If you’re a researcher interested in studying MAPs, and you’re dissatisfied with the limitations of most current research due to its narrow social-control perspective and reliance on forensic or clinical samples, B4U-ACT may be able to help you. We can assist in any of the following areas:
- recruiting MAPs from the general population for your study
- developing and/or refining research questions, interview protocols, or survey items
- developing sensitivity toward the the issues MAPs face and ways of developing the trust needed to conduct research with this population
- developing a more nuanced or holistic research perspective on which to base your study
We assist researchers who see MAPs as partners in their project–as people who have valuable expertise about themselves, their situation, and the importance of various research topics. We encourage research that focuses on questions important to MAPs and related to their mental health needs. We place priority on qualitative studies, where researchers interact with MAPs as people, and where research is most likely to produce the deepest insights into who MAPs are as fellow humans–their feelings, motives, character, and needs, and why they have them.
Our expectation is that research adheres to principles accepted by sociologists who work with marginalized populations:
- The research must be based on respect for the knowledge, skills, and experience of people in the group being studied.
- Marginalized groups are active subjects rather than passive objects of the research.
- The research questions should be centered around issues of interest and concern to the group being studied.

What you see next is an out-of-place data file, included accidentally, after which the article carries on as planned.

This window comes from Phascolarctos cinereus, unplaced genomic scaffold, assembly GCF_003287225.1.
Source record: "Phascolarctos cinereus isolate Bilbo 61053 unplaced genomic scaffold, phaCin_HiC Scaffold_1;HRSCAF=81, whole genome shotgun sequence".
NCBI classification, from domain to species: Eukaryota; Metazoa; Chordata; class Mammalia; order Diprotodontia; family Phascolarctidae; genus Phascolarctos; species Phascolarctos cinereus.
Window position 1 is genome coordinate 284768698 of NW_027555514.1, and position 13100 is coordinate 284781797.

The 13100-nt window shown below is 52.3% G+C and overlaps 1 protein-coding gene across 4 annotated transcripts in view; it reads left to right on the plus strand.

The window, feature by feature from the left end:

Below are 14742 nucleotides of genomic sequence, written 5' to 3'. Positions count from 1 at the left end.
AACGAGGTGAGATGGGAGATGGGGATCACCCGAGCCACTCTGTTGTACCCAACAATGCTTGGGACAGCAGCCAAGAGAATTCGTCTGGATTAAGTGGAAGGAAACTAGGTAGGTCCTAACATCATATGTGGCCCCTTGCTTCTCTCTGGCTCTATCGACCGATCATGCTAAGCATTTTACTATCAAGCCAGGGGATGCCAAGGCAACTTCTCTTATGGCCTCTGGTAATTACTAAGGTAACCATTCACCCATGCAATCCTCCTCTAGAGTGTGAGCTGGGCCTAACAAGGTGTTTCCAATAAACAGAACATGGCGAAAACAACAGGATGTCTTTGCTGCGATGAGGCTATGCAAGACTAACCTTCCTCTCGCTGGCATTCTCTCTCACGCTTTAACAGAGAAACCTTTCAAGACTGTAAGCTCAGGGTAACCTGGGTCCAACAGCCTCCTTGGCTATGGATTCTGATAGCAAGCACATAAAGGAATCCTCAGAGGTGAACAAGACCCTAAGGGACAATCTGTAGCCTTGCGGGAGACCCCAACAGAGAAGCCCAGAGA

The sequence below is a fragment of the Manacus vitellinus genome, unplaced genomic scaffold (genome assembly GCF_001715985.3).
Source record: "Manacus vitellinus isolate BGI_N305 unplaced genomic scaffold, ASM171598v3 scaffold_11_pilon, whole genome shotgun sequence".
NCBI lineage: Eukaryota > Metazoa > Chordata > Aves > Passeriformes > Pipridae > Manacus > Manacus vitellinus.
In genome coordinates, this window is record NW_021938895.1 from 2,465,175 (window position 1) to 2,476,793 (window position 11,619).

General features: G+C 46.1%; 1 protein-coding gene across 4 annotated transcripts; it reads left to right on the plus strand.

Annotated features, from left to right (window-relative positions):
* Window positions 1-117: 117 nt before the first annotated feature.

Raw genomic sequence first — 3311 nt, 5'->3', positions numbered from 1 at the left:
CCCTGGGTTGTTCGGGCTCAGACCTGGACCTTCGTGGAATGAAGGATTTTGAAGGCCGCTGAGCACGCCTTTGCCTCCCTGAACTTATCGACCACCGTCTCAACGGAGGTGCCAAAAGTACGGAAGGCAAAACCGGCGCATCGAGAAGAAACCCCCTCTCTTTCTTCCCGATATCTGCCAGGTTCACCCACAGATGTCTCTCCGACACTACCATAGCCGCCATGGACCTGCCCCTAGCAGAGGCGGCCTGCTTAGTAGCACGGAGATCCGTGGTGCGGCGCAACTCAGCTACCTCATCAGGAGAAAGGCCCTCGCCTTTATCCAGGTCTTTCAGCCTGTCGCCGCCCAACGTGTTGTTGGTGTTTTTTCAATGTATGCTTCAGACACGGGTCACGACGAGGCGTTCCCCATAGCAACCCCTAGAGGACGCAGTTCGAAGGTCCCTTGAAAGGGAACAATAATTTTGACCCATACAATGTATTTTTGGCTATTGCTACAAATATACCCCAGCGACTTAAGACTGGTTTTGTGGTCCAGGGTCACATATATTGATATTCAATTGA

- The researcher’s participation with the marginalized group should be characterized by committed involvement rather than impartial detachment.
- Research findings should be shared with the marginalized group in a means deemed appropriate by the group, e.g., public meeting; workshop allowing for discussion, feedback and modification of findings; summary sheet; report; not necessarily a thesis or academic papers.
- There should be positive outcomes of the research for the marginalized group, and any anticipated negative outcomes should be eliminated if possible.
–Scheyvens, R., Scheyvens, H., & Murray, W. (2003). Working with Marginalised, Vulnerable or Privileged Groups. In R. Scheyvens, & D. Storey (Eds.), Development Fieldwork. (pp. 168-194). London, England: SAGE Publications Ltd.
For more information about our expectations for research we assist with, please see our research ethos.
If you’re interested in conducting such research and wish to explore the possibility of working with us, contact us at firstname.lastname@example.org. We look forward to talking with you and learning more about your research.